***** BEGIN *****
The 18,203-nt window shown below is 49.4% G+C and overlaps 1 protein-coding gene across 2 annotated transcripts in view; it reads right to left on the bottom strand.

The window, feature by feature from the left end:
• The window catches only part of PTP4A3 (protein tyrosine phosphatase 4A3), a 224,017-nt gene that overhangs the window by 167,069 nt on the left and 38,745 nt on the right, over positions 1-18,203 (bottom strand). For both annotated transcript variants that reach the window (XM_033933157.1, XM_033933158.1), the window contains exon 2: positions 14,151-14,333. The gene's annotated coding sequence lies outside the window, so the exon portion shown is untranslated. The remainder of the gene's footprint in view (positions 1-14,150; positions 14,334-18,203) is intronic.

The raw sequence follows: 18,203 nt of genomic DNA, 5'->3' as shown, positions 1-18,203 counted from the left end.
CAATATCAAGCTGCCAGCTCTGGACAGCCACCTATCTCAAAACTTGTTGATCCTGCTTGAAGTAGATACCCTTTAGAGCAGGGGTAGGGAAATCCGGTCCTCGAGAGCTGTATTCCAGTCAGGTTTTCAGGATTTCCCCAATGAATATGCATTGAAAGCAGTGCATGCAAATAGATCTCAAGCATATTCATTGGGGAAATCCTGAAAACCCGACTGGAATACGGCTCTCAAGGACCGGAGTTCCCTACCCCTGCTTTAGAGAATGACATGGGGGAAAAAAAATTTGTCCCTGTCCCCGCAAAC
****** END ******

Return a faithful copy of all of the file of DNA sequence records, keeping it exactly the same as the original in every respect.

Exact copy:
The 18,203-nt window shown below is 49.4% G+C and overlaps 1 protein-coding gene across 2 annotated transcripts in view; it reads right to left on the bottom strand.

The window, feature by feature from the left end:
• The window catches only part of PTP4A3 (protein tyrosine phosphatase 4A3), a 224,017-nt gene that overhangs the window by 167,069 nt on the left and 38,745 nt on the right, over positions 1-18,203 (bottom strand). For both annotated transcript variants that reach the window (XM_033933157.1, XM_033933158.1), the window contains exon 2: positions 14,151-14,333. The gene's annotated coding sequence lies outside the window, so the exon portion shown is untranslated. The remainder of the gene's footprint in view (positions 1-14,150; positions 14,334-18,203) is intronic.

The raw sequence follows: 18,203 nt of genomic DNA, 5'->3' as shown, positions 1-18,203 counted from the left end.
CAATATCAAGCTGCCAGCTCTGGACAGCCACCTATCTCAAAACTTGTTGATCCTGCTTGAAGTAGATACCCTTTAGAGCAGGGGTAGGGAAATCCGGTCCTCGAGAGCTGTATTCCAGTCAGGTTTTCAGGATTTCCCCAATGAATATGCATTGAAAGCAGTGCATGCAAATAGATCTCAAGCATATTCATTGGGGAAATCCTGAAAACCCGACTGGAATACGGCTCTCAAGGACCGGAGTTCCCTACCCCTGCTTTAGAGAATGACATGGGGGAAAAAAAATTTGTCCCTGTCCCCGCAAAC